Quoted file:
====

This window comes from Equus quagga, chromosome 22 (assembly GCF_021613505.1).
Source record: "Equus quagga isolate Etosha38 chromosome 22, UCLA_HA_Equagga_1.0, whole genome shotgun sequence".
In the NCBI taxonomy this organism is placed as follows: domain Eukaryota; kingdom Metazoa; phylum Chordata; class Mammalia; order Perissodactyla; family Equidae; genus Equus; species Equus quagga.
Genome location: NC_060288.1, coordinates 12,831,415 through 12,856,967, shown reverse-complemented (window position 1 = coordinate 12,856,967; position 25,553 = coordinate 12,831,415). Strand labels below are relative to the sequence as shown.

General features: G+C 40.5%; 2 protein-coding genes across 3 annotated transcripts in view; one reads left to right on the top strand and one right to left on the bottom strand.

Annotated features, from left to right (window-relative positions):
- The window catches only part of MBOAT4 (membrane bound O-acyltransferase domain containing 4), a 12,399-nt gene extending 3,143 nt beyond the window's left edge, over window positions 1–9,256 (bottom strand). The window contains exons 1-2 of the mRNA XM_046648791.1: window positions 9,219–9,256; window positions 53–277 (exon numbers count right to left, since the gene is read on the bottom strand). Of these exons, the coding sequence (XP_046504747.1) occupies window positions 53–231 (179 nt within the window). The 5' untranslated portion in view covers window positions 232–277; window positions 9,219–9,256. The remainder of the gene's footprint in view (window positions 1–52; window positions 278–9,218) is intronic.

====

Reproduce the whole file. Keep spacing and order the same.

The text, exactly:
This window comes from Equus quagga, chromosome 22 (assembly GCF_021613505.1).
Source record: "Equus quagga isolate Etosha38 chromosome 22, UCLA_HA_Equagga_1.0, whole genome shotgun sequence".
In the NCBI taxonomy this organism is placed as follows: domain Eukaryota; kingdom Metazoa; phylum Chordata; class Mammalia; order Perissodactyla; family Equidae; genus Equus; species Equus quagga.
Genome location: NC_060288.1, coordinates 12,831,415 through 12,856,967, shown reverse-complemented (window position 1 = coordinate 12,856,967; position 25,553 = coordinate 12,831,415). Strand labels below are relative to the sequence as shown.

General features: G+C 40.5%; 2 protein-coding genes across 3 annotated transcripts in view; one reads left to right on the top strand and one right to left on the bottom strand.

Annotated features, from left to right (window-relative positions):
- The window catches only part of MBOAT4 (membrane bound O-acyltransferase domain containing 4), a 12,399-nt gene extending 3,143 nt beyond the window's left edge, over window positions 1–9,256 (bottom strand). The window contains exons 1-2 of the mRNA XM_046648791.1: window positions 9,219–9,256; window positions 53–277 (exon numbers count right to left, since the gene is read on the bottom strand). Of these exons, the coding sequence (XP_046504747.1) occupies window positions 53–231 (179 nt within the window). The 5' untranslated portion in view covers window positions 232–277; window positions 9,219–9,256. The remainder of the gene's footprint in view (window positions 1–52; window positions 278–9,218) is intronic.